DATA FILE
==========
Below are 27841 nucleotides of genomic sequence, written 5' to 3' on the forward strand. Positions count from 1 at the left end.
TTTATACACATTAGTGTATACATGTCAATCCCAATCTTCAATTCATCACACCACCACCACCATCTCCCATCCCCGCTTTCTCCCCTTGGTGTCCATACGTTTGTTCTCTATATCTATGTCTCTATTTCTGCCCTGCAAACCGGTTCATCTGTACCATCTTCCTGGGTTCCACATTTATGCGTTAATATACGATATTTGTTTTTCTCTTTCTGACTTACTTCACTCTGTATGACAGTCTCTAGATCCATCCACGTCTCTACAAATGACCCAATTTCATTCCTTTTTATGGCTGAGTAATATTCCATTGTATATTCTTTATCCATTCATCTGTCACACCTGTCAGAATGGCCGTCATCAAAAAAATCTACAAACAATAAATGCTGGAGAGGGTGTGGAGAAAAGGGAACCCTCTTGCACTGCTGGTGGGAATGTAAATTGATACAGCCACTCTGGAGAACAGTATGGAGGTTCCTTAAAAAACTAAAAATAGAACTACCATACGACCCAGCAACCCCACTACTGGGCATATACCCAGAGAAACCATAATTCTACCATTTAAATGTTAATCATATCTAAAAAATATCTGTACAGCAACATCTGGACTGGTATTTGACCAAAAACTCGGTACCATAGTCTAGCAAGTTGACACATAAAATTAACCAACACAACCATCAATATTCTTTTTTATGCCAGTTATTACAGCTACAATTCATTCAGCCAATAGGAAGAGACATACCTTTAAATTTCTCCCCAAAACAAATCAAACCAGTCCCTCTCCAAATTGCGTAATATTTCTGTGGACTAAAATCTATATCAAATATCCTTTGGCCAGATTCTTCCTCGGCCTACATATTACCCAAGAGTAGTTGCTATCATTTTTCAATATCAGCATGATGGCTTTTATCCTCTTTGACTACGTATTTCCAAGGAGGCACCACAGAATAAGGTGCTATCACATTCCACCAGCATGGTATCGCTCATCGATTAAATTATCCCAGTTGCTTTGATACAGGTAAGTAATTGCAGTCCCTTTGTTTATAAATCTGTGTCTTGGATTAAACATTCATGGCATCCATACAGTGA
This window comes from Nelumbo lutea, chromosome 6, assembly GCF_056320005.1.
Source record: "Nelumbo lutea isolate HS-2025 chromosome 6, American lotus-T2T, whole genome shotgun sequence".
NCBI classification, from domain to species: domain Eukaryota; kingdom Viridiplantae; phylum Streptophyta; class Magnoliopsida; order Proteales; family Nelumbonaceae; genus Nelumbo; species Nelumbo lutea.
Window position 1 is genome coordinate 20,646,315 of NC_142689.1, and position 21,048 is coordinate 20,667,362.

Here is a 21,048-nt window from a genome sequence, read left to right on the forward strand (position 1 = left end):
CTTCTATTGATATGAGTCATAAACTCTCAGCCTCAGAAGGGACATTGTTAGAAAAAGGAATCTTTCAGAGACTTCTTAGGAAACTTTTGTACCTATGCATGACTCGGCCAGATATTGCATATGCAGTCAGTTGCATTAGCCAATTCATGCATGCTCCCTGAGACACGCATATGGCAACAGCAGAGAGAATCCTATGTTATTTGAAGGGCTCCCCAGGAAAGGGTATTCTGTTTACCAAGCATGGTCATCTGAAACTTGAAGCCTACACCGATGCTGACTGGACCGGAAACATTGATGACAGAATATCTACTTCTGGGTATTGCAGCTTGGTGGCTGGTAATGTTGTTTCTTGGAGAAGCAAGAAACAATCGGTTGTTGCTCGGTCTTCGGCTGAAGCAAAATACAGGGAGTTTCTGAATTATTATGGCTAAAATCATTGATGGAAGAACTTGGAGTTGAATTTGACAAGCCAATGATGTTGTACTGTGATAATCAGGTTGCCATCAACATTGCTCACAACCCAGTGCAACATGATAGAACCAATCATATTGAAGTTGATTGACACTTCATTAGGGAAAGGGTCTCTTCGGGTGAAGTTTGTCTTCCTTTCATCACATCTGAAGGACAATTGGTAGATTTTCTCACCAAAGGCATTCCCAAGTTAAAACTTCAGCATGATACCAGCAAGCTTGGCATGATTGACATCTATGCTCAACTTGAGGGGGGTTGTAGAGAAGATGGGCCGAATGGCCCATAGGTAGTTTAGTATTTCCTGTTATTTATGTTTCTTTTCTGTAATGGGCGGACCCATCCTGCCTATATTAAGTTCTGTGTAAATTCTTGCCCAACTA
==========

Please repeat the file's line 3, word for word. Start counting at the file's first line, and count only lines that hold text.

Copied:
This window comes from Nelumbo lutea, chromosome 6, assembly GCF_056320005.1.